Exploring 3D Printing in the Wood Shop


JohnG

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Hi All! I’m starting this thread to document my journey exploring 3D printing in the shop. I am not trying to convince anyone to buy one, justify owning a 3D printer, or portray myself as an expert on the topic. I just bought a 3D printer and I think there might be some good opportunities to use it for shop things. 

I’m planning to focus on its application in the shop, but if this thread evolves into non-woodworking focused, I’ll kindly ask a mod to move this to Off-Topic.

A quick note about 3D printing ethics… 3d printing really reduces the barrier to clone the design of a product or a part and produce it relatively inexpensively and/or make it widely available for others to produce instead of supporting a business. In most cases, I do not support this practice. However, 3D printing also opens the door to producing parts that are not readily available, improving upon available products, or customizing products to your own needs. 

I’ll be more than happy to answer questions (if I am able to) along the way and openly discuss the opportunities and limitations of 3D printing. 

I own a Prusa printer and may reference some Prusa pages, information, or products. I am in no way affiliated with Prusa and am not endorsing them or their products in any way, it’s just what I have and I have found some of their information helpful. There are a lot of product offerings out there.

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28 minutes ago, JohnG said:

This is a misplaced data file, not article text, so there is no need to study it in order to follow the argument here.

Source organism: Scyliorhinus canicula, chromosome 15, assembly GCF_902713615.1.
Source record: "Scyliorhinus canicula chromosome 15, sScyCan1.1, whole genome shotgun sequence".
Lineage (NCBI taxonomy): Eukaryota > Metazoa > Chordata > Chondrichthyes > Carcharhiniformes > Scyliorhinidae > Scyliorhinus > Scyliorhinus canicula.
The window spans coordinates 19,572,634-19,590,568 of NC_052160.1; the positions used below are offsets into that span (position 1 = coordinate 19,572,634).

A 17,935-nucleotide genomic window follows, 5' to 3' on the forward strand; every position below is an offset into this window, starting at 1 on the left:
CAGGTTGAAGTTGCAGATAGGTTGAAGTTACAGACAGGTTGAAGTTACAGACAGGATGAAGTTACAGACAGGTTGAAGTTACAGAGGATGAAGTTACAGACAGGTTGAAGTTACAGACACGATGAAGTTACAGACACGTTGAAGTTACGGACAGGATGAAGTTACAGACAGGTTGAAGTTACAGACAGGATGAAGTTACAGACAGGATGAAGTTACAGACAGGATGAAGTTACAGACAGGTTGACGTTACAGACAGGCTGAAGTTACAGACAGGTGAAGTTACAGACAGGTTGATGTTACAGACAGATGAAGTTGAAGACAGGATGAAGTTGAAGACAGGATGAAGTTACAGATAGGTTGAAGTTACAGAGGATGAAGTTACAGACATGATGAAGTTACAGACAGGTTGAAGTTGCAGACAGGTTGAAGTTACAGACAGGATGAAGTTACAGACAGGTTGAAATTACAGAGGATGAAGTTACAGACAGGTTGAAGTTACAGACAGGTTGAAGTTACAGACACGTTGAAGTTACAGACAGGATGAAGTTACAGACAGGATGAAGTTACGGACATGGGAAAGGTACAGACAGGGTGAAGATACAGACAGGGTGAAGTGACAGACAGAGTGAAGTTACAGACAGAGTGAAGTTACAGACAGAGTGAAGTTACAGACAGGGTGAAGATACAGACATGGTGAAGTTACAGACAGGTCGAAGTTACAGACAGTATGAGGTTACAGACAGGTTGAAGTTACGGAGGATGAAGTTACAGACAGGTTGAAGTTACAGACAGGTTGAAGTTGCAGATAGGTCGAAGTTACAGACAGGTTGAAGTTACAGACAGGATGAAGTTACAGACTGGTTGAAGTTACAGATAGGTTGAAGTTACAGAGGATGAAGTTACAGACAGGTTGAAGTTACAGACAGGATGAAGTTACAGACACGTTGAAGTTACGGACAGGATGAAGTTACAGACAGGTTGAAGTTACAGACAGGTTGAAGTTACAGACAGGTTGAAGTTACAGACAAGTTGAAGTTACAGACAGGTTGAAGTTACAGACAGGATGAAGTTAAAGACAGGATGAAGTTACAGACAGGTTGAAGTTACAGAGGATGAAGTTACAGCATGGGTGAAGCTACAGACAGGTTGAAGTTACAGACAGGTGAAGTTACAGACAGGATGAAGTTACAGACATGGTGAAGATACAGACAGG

I’m planning to focus on its application in the shop, but if this thread evolves into non-woodworking focused, I’ll kindly ask a mod to move this to Off-Topic.

Looking forward to the information! 

(But for selfish reasons, I'd rather the thread were in the CNC section--that way it would be easier for me to find again months or years in the future).

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There are quite a few different technologies for 3D printing, but I’ll be focusing on FDM (fused deposition modeling), where a spool of plastic or composite material is fed through a heated nozzle, much like a hot glue gun, in many layers to create the designed piece. 

There are also many different types of filament material that can be used in FDM printing, such as PLA, PET, ABS, nylon, Polycarbonate, and metal/wood filled variants. Each have their own strengths and weaknesses. PLA is generally regarded as the “easiest” filament to print with, has good tensile strength, and is pretty inexpensive but does not have great heat or impact resistance. It’s quite a rabbit hole to go down, similar to comparing the technical specifications of different wood species. 

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On 9/2/2023 at 9:09 AM, Mark J said:

(But for selfish reasons, I'd rather the thread were in the CNC section--that way it would be easier for me to find again months or years in the future).

I’m not opposed to this, mods? 

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I can see endless, almost, uses in the shop.  Odd bits for a jig, DC parts and on and on.  Although you could end up making multiple versions to solve all your problems for said parts.  I recently purchased a DC piece for my Bosch Miter saw that greatly improved the dust collection almost to perfection.  The guy detailed his design journey on YouTube and the one I purchased is marked Version 11.

I will move this to the CNC forum.

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Looking forward to seeing how this develops.  I've thought about getting one but I have three friends who between them have about seven 3D printers so I do CNC work for them and they do 3D printing when/if I need something.

There's a fairly new 3D printer forum that's starting to take off if you're interested - https://www.3dprinterful.com/ and I only mention that for your support, not to take away from this thread or forum (mods please remove this paragraph if needed).

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